The Grenfell Tower Disaster has touched all of us deeply regardless of our age, religion or political leaning.
We are feeling, not thinking. People who have lost their homes and loved ones are trying to understand what has happened and why it has happened to them.
When I was a young woman in the very early stages of a career with Shell, I returned to the office from lunch one day with my colleagues. My world was about to change. I was met with a sombre message that I should go directly home, but not to my home where I lived with my parents, to my brother’s house a few miles away. There was no more information and the journey back seemed to take a lifetime.
When I arrived, I entered a room where both my parents and other members of the family were gathered. My parents were both crying, my father, a resilient ex-navy man, in floods of tears hugging my mother.
I still had no idea what had happened; I remember being relieved my parents were there and safe from whatever threat existed.
My brother then told me that there had been a fire at the family home and the house had been destroyed. My mother had been out at the time the fire started and my father, who had been working shifts at the local river pilot station, had left the house ten minutes before the fire started. Our two dogs had perished in the fire and, although the fire brigade had valiantly done their best, there were just a few scattered possessions outside.
Hearing and seeing the tragedy of the people in the Grenfell Tower blaze has brought this memory back. In my case, there was relief that my loved ones were physically safe although, as a family of animal lovers, the loss of our two beloved pet dogs was devastating in itself. I felt grief at what had happened and the sight of my parents in a crumpled heap of despair will never leave me. One of the curious, but sad, impacts of the fire is that I have few photographs of my childhood – they were all stored in cardboard boxes and perished in the blaze.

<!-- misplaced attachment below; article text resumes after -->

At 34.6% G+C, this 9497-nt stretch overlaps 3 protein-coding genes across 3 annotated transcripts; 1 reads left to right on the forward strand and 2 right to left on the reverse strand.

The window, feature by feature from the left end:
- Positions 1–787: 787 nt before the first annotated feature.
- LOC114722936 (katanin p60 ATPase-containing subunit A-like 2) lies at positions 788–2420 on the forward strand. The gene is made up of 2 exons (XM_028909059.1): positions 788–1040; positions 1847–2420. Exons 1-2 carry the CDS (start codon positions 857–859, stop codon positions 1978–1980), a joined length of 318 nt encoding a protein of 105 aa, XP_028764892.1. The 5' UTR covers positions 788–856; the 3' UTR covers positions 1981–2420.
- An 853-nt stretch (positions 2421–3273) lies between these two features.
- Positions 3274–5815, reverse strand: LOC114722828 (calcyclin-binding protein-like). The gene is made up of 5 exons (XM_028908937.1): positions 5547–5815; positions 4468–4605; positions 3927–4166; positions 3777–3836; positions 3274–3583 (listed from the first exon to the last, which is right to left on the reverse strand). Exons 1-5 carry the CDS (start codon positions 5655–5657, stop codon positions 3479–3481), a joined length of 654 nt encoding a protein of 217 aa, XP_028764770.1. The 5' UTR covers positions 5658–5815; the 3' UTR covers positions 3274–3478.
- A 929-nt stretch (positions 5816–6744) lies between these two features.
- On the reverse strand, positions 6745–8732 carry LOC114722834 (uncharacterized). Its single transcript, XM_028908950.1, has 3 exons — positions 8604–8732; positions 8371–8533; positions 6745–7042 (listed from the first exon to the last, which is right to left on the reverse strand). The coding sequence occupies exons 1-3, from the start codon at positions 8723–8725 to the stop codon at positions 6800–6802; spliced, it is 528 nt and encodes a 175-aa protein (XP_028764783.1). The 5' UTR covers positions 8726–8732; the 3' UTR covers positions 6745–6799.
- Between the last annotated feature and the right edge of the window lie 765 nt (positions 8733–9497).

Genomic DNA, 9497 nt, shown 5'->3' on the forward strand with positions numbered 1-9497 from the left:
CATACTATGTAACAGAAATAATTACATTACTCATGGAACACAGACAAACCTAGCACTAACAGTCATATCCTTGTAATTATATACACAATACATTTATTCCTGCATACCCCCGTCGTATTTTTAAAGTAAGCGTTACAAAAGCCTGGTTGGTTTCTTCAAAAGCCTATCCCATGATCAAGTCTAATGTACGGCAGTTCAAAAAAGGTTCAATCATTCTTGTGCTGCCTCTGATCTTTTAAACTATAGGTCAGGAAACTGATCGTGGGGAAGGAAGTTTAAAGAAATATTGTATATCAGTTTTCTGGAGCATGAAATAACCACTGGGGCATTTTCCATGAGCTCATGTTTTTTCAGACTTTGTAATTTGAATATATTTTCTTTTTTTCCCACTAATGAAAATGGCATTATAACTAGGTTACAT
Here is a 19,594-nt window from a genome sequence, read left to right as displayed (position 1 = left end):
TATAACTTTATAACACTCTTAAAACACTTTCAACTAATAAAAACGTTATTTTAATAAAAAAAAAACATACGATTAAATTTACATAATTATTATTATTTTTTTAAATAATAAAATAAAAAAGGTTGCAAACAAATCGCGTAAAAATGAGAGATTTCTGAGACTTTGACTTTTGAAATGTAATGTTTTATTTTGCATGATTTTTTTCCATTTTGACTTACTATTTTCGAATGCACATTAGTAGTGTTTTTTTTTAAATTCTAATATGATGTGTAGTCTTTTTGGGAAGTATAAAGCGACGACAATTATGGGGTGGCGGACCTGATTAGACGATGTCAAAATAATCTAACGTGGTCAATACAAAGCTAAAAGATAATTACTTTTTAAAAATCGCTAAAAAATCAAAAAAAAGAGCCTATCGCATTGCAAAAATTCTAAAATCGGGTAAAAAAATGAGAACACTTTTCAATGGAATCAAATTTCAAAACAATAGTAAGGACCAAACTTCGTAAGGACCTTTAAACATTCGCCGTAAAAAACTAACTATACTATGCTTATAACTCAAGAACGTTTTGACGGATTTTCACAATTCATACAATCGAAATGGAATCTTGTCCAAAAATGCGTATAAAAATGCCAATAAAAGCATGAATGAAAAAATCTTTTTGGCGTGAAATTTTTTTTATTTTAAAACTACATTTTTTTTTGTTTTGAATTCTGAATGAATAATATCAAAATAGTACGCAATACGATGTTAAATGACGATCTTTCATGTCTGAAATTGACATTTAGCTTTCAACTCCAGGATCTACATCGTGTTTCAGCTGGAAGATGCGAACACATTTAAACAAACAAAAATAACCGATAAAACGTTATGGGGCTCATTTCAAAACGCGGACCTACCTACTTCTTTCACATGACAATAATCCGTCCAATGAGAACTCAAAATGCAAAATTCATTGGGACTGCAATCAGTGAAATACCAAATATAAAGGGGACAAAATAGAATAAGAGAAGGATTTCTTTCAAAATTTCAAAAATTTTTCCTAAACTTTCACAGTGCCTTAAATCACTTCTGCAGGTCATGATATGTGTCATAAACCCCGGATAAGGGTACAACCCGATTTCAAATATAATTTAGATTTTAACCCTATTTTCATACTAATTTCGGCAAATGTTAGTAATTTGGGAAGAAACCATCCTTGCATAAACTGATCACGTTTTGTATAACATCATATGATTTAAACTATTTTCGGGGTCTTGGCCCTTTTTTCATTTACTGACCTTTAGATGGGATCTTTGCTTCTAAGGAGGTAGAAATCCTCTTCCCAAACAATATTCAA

Although, a tragedy for our family, I clearly remember the kindness and compassion of so many people we knew and from complete strangers who just wanted to do something to help. My experience of working at Shell was of the great people culture and sense of camaraderie that existed. I had not worked at Shell for long, but the kindness and support offered by my colleagues and managers was incredible and something I still hold dear having stayed friends with many from that era of my life. Indeed, this Thursday I will be attending the leaving party for one of my close colleagues who I worked with at the time the fire happened.
We never achieved closure on finding out exactly what had happened; years ago the forensic information available was not as advanced as it is now. However, the source of the fire was traced to a recent gas fire installation. After the incident, I experienced a complete range of emotions including grief, anger, sadness, helplessness. I wanted to be able to understand why it had happened and perhaps blame something or somebody. As in the Grenfell Tower tragedy, we seek accountabiltiy and justice because we want to try and make sure that others do not lose loved ones and do not have their lives turned upside down. In grief, it is to be expected there will be anger, we believe that tragedies like Grenfell Towers should not happen and it seems quite normal for people to rail against the political commitment to a long-term inquiry.
As much as we would wish for the world to be perfect, bad things will continue to happen. We can choose anger as a response, or we can choose to acknowledge the good in people around us that shows up in our darkest hours and feel the weight of support.If the phoenix of human kindness and compassion can rise from the ashes and slowly help the people affected by the unimaginable terror experienced by many recently in London, we can perhaps hold on to the beauty of what it is to be human.